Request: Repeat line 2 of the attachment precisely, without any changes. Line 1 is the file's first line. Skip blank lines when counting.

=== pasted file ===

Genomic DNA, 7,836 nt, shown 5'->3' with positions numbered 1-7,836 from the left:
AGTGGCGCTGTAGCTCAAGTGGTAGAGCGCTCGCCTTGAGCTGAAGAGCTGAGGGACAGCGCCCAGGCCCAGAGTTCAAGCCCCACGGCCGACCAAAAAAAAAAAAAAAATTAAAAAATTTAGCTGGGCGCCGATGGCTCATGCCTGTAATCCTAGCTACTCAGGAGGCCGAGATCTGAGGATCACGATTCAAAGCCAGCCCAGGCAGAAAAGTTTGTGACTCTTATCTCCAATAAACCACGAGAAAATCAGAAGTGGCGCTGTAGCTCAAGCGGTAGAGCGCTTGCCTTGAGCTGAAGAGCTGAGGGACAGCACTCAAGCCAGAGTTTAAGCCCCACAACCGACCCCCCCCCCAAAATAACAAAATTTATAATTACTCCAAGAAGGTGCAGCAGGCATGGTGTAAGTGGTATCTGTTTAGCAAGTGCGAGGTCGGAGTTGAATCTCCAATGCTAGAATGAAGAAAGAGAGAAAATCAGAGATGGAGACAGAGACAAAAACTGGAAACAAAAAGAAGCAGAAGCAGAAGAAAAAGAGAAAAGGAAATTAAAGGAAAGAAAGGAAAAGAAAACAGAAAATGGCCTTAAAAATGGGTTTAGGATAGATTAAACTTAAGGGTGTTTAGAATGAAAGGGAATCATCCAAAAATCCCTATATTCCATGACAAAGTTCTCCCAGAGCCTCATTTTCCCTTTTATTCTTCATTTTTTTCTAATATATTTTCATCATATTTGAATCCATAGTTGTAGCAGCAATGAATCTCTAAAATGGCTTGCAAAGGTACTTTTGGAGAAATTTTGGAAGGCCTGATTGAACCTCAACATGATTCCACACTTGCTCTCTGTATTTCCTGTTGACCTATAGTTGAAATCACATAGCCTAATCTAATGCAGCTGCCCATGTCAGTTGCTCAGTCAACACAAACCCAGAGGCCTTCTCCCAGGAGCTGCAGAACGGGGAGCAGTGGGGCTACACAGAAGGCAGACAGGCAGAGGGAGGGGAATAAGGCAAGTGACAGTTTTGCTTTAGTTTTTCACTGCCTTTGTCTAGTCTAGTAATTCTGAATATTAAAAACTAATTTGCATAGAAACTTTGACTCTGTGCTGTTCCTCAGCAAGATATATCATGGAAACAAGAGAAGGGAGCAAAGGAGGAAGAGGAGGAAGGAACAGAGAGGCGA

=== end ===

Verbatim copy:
AGTGGCGCTGTAGCTCAAGTGGTAGAGCGCTCGCCTTGAGCTGAAGAGCTGAGGGACAGCGCCCAGGCCCAGAGTTCAAGCCCCACGGCCGACCAAAAAAAAAAAAAAAATTAAAAAATTTAGCTGGGCGCCGATGGCTCATGCCTGTAATCCTAGCTACTCAGGAGGCCGAGATCTGAGGATCACGATTCAAAGCCAGCCCAGGCAGAAAAGTTTGTGACTCTTATCTCCAATAAACCACGAGAAAATCAGAAGTGGCGCTGTAGCTCAAGCGGTAGAGCGCTTGCCTTGAGCTGAAGAGCTGAGGGACAGCACTCAAGCCAGAGTTTAAGCCCCACAACCGACCCCCCCCCCAAAATAACAAAATTTATAATTACTCCAAGAAGGTGCAGCAGGCATGGTGTAAGTGGTATCTGTTTAGCAAGTGCGAGGTCGGAGTTGAATCTCCAATGCTAGAATGAAGAAAGAGAGAAAATCAGAGATGGAGACAGAGACAAAAACTGGAAACAAAAAGAAGCAGAAGCAGAAGAAAAAGAGAAAAGGAAATTAAAGGAAAGAAAGGAAAAGAAAACAGAAAATGGCCTTAAAAATGGGTTTAGGATAGATTAAACTTAAGGGTGTTTAGAATGAAAGGGAATCATCCAAAAATCCCTATATTCCATGACAAAGTTCTCCCAGAGCCTCATTTTCCCTTTTATTCTTCATTTTTTTCTAATATATTTTCATCATATTTGAATCCATAGTTGTAGCAGCAATGAATCTCTAAAATGGCTTGCAAAGGTACTTTTGGAGAAATTTTGGAAGGCCTGATTGAACCTCAACATGATTCCACACTTGCTCTCTGTATTTCCTGTTGACCTATAGTTGAAATCACATAGCCTAATCTAATGCAGCTGCCCATGTCAGTTGCTCAGTCAACACAAACCCAGAGGCCTTCTCCCAGGAGCTGCAGAACGGGGAGCAGTGGGGCTACACAGAAGGCAGACAGGCAGAGGGAGGGGAATAAGGCAAGTGACAGTTTTGCTTTAGTTTTTCACTGCCTTTGTCTAGTCTAGTAATTCTGAATATTAAAAACTAATTTGCATAGAAACTTTGACTCTGTGCTGTTCCTCAGCAAGATATATCATGGAAACAAGAGAAGGGAGCAAAGGAGGAAGAGGAGGAAGGAACAGAGAGGCGA